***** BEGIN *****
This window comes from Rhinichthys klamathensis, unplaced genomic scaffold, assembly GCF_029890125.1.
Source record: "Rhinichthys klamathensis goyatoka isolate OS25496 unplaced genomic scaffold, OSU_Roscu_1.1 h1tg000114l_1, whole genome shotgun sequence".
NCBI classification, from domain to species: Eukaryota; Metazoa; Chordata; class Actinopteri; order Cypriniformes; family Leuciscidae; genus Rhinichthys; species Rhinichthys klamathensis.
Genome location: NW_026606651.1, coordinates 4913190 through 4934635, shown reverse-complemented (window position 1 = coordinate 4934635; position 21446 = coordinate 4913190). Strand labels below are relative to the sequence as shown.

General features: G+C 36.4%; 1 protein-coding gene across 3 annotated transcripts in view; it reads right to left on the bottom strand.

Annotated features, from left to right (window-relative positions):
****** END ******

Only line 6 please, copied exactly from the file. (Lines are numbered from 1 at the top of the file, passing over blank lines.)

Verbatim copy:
Annotated features, from left to right (window-relative positions):